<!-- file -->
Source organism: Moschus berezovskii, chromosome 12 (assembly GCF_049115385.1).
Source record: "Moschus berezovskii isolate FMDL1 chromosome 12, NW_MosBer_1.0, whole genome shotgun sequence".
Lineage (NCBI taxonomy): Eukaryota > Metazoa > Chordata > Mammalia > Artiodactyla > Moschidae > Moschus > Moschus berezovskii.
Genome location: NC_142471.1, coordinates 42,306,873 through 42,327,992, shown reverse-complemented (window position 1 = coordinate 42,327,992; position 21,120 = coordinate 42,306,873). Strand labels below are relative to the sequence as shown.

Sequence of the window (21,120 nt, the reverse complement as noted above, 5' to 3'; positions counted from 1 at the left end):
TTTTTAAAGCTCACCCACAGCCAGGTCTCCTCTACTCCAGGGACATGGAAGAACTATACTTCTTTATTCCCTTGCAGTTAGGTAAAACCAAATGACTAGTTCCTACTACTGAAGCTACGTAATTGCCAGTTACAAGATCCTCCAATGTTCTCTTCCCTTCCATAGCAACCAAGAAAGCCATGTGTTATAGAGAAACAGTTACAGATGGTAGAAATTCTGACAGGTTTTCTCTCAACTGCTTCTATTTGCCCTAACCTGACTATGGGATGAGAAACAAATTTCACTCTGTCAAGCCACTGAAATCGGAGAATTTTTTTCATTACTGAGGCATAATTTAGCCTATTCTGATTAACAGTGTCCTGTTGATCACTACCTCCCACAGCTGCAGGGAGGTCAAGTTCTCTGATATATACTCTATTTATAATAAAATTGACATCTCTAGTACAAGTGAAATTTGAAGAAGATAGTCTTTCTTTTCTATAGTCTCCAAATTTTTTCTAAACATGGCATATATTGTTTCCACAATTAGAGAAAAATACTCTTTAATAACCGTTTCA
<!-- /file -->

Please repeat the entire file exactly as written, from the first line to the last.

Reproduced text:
Source organism: Moschus berezovskii, chromosome 12 (assembly GCF_049115385.1).
Source record: "Moschus berezovskii isolate FMDL1 chromosome 12, NW_MosBer_1.0, whole genome shotgun sequence".
Lineage (NCBI taxonomy): Eukaryota > Metazoa > Chordata > Mammalia > Artiodactyla > Moschidae > Moschus > Moschus berezovskii.
Genome location: NC_142471.1, coordinates 42,306,873 through 42,327,992, shown reverse-complemented (window position 1 = coordinate 42,327,992; position 21,120 = coordinate 42,306,873). Strand labels below are relative to the sequence as shown.

Sequence of the window (21,120 nt, the reverse complement as noted above, 5' to 3'; positions counted from 1 at the left end):
TTTTTAAAGCTCACCCACAGCCAGGTCTCCTCTACTCCAGGGACATGGAAGAACTATACTTCTTTATTCCCTTGCAGTTAGGTAAAACCAAATGACTAGTTCCTACTACTGAAGCTACGTAATTGCCAGTTACAAGATCCTCCAATGTTCTCTTCCCTTCCATAGCAACCAAGAAAGCCATGTGTTATAGAGAAACAGTTACAGATGGTAGAAATTCTGACAGGTTTTCTCTCAACTGCTTCTATTTGCCCTAACCTGACTATGGGATGAGAAACAAATTTCACTCTGTCAAGCCACTGAAATCGGAGAATTTTTTTCATTACTGAGGCATAATTTAGCCTATTCTGATTAACAGTGTCCTGTTGATCACTACCTCCCACAGCTGCAGGGAGGTCAAGTTCTCTGATATATACTCTATTTATAATAAAATTGACATCTCTAGTACAAGTGAAATTTGAAGAAGATAGTCTTTCTTTTCTATAGTCTCCAAATTTTTTCTAAACATGGCATATATTGTTTCCACAATTAGAGAAAAATACTCTTTAATAACCGTTTCA